Book Chapter in Cultura y Proceso (Mónica María Bustamante Rúa ed., 2013, Forthcoming)
29 Pages Posted: 19 May 2013
Date Written: May 17, 2013
La versión española de este artículo se puede encontrar en: http://ssrn.com/abstract=2302829.
International commercial arbitration is often praised for its high degree of procedural autonomy, which allows parties to tailor the procedures to suit the dispute at hand. Although parties have long appreciated arbitration's ability to harmonize common law and civil law procedures, some end-users have recently criticized arbitration for being too expensive and legalistic. As a result, the international legal community is beginning to seek less-expensive options to arbitration. One potentially useful alternative would be to allow parties to customize the procedures used in litigation through the use of procedural contracts, thereby mirroring international commercial arbitration in several important ways.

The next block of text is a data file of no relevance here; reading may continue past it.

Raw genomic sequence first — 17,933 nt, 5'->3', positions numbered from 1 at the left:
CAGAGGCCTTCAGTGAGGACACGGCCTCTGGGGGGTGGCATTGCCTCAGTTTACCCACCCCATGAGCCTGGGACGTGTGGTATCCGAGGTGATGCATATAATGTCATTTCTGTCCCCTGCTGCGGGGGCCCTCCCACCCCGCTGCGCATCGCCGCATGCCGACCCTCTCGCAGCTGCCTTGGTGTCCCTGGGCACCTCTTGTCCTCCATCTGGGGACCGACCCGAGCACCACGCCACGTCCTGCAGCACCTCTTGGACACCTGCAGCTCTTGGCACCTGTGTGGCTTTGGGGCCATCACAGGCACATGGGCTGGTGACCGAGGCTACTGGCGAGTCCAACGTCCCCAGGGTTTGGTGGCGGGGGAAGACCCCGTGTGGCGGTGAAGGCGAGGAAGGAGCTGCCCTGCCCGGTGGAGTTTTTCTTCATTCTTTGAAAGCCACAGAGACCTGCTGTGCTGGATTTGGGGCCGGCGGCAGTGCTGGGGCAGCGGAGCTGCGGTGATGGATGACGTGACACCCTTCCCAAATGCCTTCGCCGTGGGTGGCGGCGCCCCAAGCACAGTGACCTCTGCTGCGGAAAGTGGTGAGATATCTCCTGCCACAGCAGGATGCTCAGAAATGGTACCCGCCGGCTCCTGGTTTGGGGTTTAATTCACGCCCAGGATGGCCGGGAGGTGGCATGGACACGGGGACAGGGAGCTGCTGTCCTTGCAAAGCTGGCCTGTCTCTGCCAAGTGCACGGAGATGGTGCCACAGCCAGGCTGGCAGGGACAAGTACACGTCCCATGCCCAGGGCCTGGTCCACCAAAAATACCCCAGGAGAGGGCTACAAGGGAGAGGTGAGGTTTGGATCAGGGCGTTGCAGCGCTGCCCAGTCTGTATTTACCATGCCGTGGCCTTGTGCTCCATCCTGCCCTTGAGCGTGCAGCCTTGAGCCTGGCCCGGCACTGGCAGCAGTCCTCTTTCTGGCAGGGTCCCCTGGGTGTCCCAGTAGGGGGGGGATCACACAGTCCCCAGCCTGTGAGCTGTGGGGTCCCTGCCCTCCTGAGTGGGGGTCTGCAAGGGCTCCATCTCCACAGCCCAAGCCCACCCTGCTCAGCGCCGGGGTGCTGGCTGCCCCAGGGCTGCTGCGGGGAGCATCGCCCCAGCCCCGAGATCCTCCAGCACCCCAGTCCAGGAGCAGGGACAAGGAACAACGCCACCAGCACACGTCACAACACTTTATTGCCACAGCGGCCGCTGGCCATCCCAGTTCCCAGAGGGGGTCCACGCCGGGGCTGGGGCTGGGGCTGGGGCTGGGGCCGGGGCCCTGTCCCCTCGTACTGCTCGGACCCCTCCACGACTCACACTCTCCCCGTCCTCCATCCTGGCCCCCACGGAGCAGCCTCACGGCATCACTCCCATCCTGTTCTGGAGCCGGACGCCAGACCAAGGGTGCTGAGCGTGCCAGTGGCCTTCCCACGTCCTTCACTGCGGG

Although some people may view the concept of procedural contracts as highly controversial, this kind of "privatized" litigation may be a useful means of minimizing the cost of international dispute resolution while also sidestepping some of the roadblocks that have occurred with respect to international treaties on matters of procedure. A number of courts and commentators have begun to consider issues relating to individualized procedures, and although much of the current discussion is taking place in the context of U.S. law, the concept of procedural autonomy is relevant to parties in a variety of jurisdictions. This essay therefore considers the proper boundaries of procedural autonomy in litigation, using the recent decision in Delaware Coalition for Open Government v. Strine as a jumping-off point for further discussion and analysis.
Keywords: civil procedure, international commercial arbitration, common law, civil law, discovery, transnational litigation, procedural contracts, harmonization, ALI/UNIDROIT Principles of Transnational Civil Procedure, international treaty
Suggested Citation: Suggested Citation
Strong, S.I., Why is Harmonization of Common Law and Civil Law Procedures Possible in Arbitration but Not Litigation? (May 17, 2013). Book Chapter in Cultura y Proceso (Mónica María Bustamante Rúa ed., 2013, Forthcoming); University of Missouri School of Law Legal Studies Research Paper No. 2013-12. Available at SSRN: https://ssrn.com/abstract=2266672